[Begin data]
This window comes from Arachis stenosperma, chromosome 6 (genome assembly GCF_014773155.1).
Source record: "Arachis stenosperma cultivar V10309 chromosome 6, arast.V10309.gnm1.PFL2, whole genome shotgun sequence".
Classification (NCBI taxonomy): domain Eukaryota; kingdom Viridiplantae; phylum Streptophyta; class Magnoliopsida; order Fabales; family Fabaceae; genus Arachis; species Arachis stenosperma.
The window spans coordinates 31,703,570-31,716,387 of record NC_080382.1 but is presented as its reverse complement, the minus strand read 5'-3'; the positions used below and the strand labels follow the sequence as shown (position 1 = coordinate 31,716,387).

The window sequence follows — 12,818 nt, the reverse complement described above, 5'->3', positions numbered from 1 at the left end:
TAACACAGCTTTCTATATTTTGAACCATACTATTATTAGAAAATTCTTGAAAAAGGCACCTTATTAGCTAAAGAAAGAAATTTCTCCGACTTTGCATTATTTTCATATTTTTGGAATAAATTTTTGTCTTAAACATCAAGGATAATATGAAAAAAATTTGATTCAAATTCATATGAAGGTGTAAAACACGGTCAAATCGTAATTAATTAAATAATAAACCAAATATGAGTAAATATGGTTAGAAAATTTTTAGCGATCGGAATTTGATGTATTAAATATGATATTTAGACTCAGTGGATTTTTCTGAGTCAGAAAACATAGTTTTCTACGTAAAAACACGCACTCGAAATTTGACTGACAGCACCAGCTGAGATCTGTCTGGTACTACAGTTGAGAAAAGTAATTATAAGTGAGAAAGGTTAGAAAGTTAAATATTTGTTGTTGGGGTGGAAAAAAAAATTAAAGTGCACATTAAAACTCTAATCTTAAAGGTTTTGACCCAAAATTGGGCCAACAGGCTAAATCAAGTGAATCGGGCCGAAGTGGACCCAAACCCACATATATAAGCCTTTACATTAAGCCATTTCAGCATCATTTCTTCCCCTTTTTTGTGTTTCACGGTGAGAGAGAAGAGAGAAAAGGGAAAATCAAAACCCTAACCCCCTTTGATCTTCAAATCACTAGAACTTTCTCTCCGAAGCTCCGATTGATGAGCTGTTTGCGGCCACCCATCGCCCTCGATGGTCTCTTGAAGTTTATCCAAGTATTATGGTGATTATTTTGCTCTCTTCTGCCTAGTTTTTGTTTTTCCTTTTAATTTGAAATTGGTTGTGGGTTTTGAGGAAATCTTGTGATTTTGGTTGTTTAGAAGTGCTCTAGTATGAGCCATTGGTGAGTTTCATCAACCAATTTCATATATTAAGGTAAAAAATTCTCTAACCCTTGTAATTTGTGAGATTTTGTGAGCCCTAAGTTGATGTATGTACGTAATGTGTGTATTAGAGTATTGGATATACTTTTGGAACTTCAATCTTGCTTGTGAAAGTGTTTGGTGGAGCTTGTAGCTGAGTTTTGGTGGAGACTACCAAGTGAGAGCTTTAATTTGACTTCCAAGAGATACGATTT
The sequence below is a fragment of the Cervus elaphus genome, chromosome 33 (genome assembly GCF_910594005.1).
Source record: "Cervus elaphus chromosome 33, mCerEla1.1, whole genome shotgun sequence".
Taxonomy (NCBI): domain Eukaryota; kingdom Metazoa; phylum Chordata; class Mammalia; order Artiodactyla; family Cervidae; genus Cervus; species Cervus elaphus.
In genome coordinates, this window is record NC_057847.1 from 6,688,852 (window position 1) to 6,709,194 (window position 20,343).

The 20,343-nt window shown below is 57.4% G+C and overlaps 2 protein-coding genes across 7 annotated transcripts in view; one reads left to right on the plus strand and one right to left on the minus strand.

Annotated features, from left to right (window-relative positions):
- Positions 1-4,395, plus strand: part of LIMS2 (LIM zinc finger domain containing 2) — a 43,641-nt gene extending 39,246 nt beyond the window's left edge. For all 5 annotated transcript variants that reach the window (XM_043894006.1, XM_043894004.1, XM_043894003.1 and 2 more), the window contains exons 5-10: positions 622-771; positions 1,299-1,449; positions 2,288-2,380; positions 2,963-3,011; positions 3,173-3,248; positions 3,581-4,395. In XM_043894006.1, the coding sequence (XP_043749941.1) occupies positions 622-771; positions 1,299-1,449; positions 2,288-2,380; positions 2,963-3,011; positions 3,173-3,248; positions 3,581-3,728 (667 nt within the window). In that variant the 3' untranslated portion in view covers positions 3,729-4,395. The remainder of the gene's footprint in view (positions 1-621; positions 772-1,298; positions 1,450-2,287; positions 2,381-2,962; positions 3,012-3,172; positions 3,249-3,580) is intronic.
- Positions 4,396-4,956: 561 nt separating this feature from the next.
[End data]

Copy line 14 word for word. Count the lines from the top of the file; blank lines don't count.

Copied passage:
- Positions 4,396-4,956: 561 nt separating this feature from the next.